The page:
Nearly 45% Of Younger Americans Have This Silent Health Risk


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One in 10 American adults has diabetes mellitus. In some ways, we’re taking better care of treatment for the chronic condition, but in other ways, we’re in need of major improvements.

According to a report released Tuesday morning by the CDC’s National Center for Health Statistics, 90 percent of adults with diagnosed diabetes had seen a doctor within the previous six months. Good sign.

On the flip side, numbers indicates that this better care of diabetes symptoms correlates with increasing age: The youngest group of patients (ages 18-39) had not paid nearly enough as much attention to blood pressure and cholesterol levels as the older group; 89.9 percent had taken a blood pressure reading in the previous year, and just 71.9 percent had gotten cholesterol stats.

Gerald Bernstein, MD, FACP, director of the Diabetes Management Program at Mount Sinai Beth Israel, says that this is an area in which we need to do better, as monitoring blood pressure and cholesterol can help minimize risk of heart attack, stroke and other diseases — especially among the youngest group of diabetes sufferers, who have more years of risk ahead of them.

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Bernstein also says that the CDC report is “just the tip of the iceberg,” not accounting for the millions of Americans who are currently living with prediabetes. Left untreated, in a decade or less, it’s likely to turn into diabetes.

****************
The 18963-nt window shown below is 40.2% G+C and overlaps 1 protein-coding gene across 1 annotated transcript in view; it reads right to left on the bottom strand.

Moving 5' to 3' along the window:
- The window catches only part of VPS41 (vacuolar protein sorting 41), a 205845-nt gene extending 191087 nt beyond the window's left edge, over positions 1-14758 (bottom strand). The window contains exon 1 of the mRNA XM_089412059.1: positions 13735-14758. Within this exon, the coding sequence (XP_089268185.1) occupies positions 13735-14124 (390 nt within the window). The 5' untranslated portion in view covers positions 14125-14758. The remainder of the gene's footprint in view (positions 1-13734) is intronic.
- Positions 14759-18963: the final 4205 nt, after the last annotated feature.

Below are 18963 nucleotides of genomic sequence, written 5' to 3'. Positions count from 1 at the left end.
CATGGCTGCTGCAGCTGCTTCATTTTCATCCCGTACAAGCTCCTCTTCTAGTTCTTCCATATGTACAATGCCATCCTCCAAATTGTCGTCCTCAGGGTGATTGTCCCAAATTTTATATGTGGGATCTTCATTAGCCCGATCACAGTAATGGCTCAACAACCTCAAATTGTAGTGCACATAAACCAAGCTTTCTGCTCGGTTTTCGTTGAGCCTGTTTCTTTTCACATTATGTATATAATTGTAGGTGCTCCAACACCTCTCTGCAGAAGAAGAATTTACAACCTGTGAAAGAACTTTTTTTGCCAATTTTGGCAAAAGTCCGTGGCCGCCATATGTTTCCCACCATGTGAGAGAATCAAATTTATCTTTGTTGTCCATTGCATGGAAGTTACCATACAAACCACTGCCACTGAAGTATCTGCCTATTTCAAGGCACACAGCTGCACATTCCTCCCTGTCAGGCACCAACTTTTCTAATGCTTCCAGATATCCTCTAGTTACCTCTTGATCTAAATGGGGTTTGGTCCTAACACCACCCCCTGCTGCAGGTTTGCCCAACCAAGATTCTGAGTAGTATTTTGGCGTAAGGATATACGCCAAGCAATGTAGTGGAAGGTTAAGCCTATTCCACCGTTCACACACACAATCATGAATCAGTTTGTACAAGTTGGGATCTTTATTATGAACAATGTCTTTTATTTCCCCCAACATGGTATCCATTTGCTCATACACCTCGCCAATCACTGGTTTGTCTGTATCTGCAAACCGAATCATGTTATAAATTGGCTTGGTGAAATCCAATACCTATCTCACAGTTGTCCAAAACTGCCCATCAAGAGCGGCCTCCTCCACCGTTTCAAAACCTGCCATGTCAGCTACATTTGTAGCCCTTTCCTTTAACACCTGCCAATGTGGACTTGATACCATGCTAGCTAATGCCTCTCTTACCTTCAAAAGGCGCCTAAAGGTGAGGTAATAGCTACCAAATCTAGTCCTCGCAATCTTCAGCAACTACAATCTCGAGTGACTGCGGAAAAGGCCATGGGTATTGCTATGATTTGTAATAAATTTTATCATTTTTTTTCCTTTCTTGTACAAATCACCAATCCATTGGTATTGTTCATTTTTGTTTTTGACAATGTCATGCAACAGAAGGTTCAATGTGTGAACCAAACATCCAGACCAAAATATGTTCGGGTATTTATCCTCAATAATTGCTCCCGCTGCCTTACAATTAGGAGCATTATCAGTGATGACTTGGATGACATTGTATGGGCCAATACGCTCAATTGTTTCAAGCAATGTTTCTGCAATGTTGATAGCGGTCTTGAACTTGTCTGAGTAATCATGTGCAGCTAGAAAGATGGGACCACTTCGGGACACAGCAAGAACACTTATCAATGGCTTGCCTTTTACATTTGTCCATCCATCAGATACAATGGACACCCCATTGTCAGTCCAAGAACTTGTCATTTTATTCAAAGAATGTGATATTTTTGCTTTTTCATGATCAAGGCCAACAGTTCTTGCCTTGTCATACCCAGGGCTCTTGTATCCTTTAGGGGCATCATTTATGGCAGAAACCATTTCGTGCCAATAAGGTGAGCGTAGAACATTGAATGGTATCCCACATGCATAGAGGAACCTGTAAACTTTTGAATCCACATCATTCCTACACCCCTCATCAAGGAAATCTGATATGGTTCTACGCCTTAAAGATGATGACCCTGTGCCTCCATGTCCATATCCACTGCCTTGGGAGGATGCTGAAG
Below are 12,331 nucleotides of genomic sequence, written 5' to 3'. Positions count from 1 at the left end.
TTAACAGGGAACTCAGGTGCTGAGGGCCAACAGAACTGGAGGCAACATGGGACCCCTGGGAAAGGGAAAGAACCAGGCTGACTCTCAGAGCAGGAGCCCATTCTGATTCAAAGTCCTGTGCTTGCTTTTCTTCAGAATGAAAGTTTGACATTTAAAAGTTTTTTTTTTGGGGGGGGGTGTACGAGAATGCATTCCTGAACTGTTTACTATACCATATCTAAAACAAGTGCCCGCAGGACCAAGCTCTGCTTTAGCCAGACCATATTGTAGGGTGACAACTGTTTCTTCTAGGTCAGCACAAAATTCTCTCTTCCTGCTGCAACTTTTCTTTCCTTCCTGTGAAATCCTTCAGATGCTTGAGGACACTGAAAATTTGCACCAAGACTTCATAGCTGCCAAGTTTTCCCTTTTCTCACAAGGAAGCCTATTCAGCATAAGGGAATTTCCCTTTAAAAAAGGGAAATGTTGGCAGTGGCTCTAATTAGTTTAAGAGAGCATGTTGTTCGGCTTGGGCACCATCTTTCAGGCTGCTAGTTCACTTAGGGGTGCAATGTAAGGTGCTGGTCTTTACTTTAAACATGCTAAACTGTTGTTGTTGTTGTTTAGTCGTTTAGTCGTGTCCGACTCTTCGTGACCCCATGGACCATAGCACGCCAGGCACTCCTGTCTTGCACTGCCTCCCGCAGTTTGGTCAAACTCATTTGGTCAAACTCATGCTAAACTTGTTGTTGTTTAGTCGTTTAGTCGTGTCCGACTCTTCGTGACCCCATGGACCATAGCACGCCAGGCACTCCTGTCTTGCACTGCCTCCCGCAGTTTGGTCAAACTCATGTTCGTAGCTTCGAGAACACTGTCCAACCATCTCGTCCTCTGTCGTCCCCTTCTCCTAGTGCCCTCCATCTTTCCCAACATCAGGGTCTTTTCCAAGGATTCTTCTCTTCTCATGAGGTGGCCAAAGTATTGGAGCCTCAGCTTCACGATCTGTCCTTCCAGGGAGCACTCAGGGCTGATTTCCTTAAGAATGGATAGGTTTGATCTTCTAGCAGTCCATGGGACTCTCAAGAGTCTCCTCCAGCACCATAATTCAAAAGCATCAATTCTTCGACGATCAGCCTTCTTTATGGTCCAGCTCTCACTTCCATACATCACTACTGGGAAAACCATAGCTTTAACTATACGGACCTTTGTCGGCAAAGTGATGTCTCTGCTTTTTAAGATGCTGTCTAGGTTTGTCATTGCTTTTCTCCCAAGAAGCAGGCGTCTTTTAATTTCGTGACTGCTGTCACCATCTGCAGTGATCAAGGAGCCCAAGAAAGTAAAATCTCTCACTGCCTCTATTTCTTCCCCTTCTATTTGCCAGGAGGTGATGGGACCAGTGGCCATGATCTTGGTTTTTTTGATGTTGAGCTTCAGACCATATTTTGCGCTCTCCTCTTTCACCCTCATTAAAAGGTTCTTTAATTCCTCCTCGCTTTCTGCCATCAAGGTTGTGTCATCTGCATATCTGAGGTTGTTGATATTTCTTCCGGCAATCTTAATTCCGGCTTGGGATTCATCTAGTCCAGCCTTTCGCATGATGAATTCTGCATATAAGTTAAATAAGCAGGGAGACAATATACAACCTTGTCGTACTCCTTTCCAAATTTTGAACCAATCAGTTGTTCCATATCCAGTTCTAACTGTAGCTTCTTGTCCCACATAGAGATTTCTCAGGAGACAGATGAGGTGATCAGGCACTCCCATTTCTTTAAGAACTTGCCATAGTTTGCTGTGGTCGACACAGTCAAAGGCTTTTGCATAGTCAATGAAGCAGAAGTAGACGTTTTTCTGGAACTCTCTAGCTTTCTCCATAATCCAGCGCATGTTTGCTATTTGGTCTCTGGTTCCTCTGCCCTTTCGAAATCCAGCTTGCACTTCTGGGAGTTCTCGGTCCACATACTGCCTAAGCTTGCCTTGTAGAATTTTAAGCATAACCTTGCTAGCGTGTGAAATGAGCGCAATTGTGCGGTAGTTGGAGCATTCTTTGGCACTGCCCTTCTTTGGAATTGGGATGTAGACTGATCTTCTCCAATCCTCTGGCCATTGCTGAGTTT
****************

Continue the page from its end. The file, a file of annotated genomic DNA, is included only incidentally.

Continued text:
Here’s what you need to know about this condition.

You’re born with risk, which increases with age.

First, a little background. From the moment of birth, people encounter health risks and hazards. Specifically for diabetes, the question is, are factors going to arise that affect insulin production? Namely: obesity, increasing age, and waist circumference.

The closer to clinically healthy you can remain — maintaining normal weight, normal physical activity level, normal blood pressure and cholesterol levels — the lower your risk of developing diabetes.

However, in a culture of obesity and sedentary lifestyle, trivial risk can become real risk quickly. “The first time this happens is when the body does not respond to a glucose challenge,” Bernstein tells Yahoo Health. “When your blood glucose level spikes after a meal, higher than it should, over 140 — and suddenly, you’re looking at prediabetes.”

Prediabetes is remarkably common.

Prediabetes is the gray area between normal and diabetic; it’s a reading between 140 and 199 two hours after eating (impaired glucose intolerance), or a reading between 100 and 125 if you’re taking a reading overnight (impaired fasting glucose). Anything higher is considered diabetes.

After you eat, insulin is dumped into the bloodstream by the pancreas to help the body absorb and utilize glucose from your meal. If you have prediabetes, this system starts to malfunction and sugar builds up in the bloodstream as insulin is unable to neutralize it.